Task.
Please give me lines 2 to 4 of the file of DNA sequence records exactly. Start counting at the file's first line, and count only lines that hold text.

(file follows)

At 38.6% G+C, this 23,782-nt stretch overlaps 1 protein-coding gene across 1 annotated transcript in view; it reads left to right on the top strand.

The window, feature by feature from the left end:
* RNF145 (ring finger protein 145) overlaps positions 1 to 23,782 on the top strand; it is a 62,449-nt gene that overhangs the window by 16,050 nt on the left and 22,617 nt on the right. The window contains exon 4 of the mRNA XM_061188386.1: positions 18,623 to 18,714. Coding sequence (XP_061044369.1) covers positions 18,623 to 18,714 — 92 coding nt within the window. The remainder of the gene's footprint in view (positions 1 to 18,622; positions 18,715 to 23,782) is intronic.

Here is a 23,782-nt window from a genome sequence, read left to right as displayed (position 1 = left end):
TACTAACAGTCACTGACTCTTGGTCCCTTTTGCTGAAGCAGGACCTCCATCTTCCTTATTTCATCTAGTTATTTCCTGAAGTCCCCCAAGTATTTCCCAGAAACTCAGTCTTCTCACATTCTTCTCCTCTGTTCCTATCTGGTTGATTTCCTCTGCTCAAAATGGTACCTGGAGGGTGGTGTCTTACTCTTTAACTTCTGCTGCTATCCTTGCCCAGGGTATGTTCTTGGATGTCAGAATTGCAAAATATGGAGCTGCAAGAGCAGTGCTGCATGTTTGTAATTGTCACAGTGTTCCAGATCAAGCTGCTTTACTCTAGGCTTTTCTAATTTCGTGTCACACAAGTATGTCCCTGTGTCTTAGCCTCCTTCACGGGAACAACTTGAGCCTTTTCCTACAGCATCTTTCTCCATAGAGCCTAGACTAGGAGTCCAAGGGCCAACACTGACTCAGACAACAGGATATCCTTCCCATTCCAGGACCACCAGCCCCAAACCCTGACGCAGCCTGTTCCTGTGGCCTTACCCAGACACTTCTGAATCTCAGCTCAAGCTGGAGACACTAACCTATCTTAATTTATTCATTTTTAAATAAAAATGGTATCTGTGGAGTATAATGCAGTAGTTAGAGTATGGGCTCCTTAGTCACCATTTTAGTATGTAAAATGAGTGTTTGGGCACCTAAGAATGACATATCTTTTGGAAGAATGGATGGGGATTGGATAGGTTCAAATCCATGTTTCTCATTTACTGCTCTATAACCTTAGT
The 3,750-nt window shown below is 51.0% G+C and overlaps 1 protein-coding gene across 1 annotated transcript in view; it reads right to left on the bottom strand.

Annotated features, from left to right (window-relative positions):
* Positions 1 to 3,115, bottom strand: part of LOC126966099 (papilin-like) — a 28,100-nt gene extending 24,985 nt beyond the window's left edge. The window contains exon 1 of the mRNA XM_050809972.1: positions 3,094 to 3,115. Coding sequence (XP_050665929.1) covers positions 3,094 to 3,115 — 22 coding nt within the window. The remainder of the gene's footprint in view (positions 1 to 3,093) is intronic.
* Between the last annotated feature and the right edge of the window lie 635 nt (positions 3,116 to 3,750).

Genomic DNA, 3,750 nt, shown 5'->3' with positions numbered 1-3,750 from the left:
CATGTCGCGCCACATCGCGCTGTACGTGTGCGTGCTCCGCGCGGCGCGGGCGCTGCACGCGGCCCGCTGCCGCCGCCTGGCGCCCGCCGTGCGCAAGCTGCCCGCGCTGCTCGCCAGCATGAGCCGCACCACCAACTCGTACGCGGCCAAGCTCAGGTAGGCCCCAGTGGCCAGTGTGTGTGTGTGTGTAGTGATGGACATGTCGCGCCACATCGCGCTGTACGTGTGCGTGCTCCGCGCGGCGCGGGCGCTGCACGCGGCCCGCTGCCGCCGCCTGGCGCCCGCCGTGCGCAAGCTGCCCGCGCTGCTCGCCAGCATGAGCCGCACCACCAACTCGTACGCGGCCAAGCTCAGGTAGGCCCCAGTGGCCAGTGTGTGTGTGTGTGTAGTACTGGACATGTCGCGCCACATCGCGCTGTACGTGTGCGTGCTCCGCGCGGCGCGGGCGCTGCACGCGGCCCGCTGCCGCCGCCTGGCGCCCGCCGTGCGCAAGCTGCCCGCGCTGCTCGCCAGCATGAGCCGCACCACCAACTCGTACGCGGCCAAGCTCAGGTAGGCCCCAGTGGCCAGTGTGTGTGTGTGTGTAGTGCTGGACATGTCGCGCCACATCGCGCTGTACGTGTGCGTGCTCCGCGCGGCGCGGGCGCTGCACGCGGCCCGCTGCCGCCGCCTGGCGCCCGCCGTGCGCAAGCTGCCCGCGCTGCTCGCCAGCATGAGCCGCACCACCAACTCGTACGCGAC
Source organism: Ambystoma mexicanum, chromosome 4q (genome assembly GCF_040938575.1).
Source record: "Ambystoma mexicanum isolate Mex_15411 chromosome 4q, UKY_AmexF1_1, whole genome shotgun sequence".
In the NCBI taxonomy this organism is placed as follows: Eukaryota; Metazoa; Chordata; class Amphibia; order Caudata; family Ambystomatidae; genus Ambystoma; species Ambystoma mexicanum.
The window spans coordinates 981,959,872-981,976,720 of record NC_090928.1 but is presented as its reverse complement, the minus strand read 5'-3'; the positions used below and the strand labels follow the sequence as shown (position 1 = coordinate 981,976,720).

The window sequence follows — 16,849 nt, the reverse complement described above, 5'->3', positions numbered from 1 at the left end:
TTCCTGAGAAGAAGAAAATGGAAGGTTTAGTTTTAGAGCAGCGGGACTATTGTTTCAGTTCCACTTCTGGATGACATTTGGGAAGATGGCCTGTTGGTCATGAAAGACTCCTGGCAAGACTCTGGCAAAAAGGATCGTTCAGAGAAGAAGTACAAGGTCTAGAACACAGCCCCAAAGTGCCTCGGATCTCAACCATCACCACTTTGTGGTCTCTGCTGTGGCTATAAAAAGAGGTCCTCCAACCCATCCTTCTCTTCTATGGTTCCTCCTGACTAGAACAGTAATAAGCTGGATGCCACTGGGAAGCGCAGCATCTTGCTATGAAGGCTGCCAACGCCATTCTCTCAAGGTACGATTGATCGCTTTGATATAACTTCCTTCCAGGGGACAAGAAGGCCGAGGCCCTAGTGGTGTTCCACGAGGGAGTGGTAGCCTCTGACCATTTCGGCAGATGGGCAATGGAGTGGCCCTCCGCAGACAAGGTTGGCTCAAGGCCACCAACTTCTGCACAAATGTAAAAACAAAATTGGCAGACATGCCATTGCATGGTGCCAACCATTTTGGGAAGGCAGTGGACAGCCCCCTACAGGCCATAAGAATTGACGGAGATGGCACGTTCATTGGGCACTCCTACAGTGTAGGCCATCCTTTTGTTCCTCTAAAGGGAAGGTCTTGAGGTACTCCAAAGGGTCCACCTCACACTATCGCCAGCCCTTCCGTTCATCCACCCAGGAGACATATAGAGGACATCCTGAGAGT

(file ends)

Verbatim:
The window, feature by feature from the left end:
* RNF145 (ring finger protein 145) overlaps positions 1 to 23,782 on the top strand; it is a 62,449-nt gene that overhangs the window by 16,050 nt on the left and 22,617 nt on the right. The window contains exon 4 of the mRNA XM_061188386.1: positions 18,623 to 18,714. Coding sequence (XP_061044369.1) covers positions 18,623 to 18,714 — 92 coding nt within the window. The remainder of the gene's footprint in view (positions 1 to 18,622; positions 18,715 to 23,782) is intronic.

Here is a 23,782-nt window from a genome sequence, read left to right as displayed (position 1 = left end):